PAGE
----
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Guest ouachitabassangler

That's probably illegal where you are. No enforcement official I know would give anyone a pass on that. I'm close friends with most of them here, but I doubt a pair of them would let me go. One might give me a break but there would be a loss of respect towards me. An abuser could say all 10 of those non-keepers were too far gone to release. It doesn't take a rocket scientist to fake that, ripping each bass a little extra with a hook. There are plenty of folks who would do that to bring in a limit for the table. Dedicated meat hunters. All mine go right back in the lake. They just get recycled in the web of life & death.

Jim

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What do you do with a non-keeper size bass that has been hooked badly and is dying?

In our case we kept it...

You release it because it's illegal to keep short fish. It's unfortunate, but not illegal, to accidentally injure it badly because of it being badly hooked.

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Agreed.

It's unfortunate, but toss it back. That's a part of the ecosystem that will be recycled. It's illegal...period.

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Guest bigtex

In a public lake---throw it back due to legal aspects

In a private pond/lake----keep it and eat it.....that is, if you like to eat bass.

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You never know..that "dying" fish may just make it, too.  In every situation except a private pond that YOU own or are given free reign on....throw it back.

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Just eat it raw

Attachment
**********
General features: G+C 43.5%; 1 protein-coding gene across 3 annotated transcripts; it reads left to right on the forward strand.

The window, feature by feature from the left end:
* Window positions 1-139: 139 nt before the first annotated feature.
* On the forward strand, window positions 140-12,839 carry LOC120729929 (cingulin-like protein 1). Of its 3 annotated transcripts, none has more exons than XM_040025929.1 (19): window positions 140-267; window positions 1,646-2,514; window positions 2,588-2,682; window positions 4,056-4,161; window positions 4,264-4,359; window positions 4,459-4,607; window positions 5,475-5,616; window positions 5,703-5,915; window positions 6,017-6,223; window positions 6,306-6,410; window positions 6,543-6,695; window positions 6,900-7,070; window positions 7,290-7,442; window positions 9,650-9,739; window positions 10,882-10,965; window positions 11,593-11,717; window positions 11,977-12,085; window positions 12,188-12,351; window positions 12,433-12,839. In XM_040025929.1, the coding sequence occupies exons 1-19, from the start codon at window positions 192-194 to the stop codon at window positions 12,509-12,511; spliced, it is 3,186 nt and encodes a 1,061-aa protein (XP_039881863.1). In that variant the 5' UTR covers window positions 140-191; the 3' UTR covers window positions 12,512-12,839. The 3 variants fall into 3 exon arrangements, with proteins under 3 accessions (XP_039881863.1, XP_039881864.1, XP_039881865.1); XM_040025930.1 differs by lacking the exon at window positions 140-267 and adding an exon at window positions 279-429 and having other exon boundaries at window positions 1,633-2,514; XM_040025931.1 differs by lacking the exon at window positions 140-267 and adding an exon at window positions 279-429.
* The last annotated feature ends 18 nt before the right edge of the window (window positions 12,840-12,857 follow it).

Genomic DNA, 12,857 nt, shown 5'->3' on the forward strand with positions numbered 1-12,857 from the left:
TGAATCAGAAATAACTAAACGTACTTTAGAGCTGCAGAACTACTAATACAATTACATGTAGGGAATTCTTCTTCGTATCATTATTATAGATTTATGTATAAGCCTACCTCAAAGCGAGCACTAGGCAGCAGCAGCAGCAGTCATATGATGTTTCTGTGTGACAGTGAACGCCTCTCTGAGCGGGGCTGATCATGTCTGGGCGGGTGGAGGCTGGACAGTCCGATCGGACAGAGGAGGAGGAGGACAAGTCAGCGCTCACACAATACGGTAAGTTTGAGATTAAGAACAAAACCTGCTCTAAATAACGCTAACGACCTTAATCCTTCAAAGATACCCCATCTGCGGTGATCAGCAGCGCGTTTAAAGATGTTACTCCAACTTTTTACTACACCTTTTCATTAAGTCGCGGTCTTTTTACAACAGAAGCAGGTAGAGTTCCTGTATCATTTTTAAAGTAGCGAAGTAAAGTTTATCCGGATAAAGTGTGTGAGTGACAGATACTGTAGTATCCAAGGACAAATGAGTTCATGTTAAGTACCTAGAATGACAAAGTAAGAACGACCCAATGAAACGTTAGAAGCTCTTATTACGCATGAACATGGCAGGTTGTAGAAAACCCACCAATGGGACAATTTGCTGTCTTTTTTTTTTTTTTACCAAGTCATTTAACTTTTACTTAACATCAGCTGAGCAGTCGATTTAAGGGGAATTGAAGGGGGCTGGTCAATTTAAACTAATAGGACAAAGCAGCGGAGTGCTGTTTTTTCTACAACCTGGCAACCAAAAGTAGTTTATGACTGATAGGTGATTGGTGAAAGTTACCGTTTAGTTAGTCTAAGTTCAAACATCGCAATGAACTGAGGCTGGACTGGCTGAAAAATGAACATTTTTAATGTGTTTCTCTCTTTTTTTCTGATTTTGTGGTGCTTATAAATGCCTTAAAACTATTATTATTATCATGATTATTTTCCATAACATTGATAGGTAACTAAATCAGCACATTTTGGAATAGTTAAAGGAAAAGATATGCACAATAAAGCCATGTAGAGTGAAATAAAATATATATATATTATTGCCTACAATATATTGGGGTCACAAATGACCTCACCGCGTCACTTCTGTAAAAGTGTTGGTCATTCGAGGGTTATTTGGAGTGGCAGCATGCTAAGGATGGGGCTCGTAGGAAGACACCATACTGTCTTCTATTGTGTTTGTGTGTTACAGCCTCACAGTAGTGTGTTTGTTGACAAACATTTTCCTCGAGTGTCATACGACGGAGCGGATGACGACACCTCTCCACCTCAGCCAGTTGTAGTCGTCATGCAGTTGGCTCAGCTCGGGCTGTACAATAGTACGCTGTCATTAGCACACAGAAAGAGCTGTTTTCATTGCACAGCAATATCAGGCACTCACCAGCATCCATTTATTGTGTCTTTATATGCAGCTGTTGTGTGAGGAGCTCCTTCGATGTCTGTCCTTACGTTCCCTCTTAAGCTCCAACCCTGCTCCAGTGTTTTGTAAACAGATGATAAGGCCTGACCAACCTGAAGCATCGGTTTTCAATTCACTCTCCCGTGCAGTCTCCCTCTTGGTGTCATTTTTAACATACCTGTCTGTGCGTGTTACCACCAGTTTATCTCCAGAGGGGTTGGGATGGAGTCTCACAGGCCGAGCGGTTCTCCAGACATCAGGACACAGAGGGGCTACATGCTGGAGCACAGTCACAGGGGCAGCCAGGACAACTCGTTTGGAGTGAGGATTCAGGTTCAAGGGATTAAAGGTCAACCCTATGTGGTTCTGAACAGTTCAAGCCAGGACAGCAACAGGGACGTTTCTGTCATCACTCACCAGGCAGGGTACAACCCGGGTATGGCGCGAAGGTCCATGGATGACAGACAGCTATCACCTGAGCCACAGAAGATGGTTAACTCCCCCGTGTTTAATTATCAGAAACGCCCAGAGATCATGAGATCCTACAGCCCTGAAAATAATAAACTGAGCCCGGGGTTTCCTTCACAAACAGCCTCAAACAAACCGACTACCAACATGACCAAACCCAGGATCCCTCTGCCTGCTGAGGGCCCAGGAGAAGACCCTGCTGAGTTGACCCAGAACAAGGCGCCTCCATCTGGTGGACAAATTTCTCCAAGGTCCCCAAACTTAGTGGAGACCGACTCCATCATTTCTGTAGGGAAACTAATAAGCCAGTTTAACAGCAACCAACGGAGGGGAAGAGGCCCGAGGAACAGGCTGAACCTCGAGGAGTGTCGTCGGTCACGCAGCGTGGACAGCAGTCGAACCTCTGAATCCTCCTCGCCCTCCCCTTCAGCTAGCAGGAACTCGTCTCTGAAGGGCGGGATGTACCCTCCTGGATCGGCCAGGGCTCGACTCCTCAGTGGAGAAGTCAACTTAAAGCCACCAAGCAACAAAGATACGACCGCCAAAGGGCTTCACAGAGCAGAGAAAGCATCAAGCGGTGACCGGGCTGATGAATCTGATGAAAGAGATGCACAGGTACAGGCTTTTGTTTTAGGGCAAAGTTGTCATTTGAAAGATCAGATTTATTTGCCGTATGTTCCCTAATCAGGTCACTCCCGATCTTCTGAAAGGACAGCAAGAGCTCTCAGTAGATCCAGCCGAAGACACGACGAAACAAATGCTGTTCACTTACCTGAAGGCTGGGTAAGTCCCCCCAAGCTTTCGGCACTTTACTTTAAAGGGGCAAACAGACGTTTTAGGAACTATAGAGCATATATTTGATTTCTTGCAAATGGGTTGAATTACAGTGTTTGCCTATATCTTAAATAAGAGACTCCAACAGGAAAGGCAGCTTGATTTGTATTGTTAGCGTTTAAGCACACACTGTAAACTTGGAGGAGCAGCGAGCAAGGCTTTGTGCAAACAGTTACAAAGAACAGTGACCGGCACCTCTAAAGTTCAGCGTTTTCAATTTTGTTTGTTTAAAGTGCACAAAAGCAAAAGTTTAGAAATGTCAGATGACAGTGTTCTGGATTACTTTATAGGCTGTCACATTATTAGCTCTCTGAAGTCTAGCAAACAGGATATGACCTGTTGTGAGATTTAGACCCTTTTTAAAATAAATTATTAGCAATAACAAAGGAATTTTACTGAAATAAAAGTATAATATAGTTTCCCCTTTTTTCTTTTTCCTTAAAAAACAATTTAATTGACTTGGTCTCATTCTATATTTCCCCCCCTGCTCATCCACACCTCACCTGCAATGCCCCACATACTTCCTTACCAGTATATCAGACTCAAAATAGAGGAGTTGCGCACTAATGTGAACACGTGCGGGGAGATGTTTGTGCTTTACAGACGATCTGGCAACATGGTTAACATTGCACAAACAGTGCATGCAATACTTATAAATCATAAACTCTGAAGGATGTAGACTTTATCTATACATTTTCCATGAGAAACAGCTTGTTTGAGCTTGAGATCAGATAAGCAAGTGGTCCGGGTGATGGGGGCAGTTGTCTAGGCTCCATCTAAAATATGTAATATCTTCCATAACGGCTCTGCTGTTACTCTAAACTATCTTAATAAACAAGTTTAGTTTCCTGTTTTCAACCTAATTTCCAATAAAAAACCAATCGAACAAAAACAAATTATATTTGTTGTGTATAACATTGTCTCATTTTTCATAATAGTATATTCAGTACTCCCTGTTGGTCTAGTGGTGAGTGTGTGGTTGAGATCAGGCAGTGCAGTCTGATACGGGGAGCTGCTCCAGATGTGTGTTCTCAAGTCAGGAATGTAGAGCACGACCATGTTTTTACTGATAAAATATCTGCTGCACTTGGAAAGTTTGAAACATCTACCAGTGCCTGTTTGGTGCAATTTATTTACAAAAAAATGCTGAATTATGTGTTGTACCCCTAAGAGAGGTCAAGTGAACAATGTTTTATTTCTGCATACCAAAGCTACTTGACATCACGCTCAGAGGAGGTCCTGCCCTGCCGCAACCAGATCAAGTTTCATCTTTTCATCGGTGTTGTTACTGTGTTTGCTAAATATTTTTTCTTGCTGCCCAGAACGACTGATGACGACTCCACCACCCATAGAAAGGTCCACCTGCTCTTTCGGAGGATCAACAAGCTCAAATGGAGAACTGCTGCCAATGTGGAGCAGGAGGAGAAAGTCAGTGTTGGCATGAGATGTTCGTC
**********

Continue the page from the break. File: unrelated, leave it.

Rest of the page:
HAHA. i like the capt's idea. in fact, wait till a game warden comes around, honk at him, and just bite the head off and laugh hysterically.

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Drop it back into the water and keep an eye on it.  This happened to me the other day with a sub-legal fish.  It  ended up on its side and lifeless.  I kept staring back at it and feeling bad until a huge Bald eagle came and made lunch out of it.  That is the fourth time in my life I have seen an eagle nab a fish out of a lake or river (although that particular one was kinda like lobbing a softball to him ;D )  

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captgene, lol ;D ;D ;D

just take a nice big bite out of it! ;)

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Yes Sirs...  I will hopefully not have any more badly hooked fish but if I do, I'll be sure to feed the eagles. =)  I'm not too fond of eating fish with exceptions of catfish.  We catch and release... and I get nagged all the time by my dad that I ALWAYS go fishing and show him pictures but I never bring him home a fish.

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Bass are pretty tough, they can take some punishment from a hook.  The problem is, people do not like to cut the bait off and let the fish try to make it with the lure in it's mouth but bass can make it those cases.  When you try to save a hook that is gut hooked in a fish, chances are it will not make it.  

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Its a shame about that, but the way I see it, the law is the law.  Up here in NY, the DEC is an absolute tight-wad about legal sizes.  When I was a commercial fisherman, the boat docked next to us brought in some under sized fluke (summer flounder).  The warden just happened to be down at the dock and asked to see their catch.  When he started measuring fish we all knew the boat was in trouble.  The warden made a couple of measurments, found some shorts, called up the office, and within an hour the boat was chained to the dock and they were fined an outrageous amount of money (not sure how much, but I know it was in the 5 digit range).  That boat stayed chained to the dock for the next 6 months, the captain lost his job, and the deck hands all found new berths on other boats.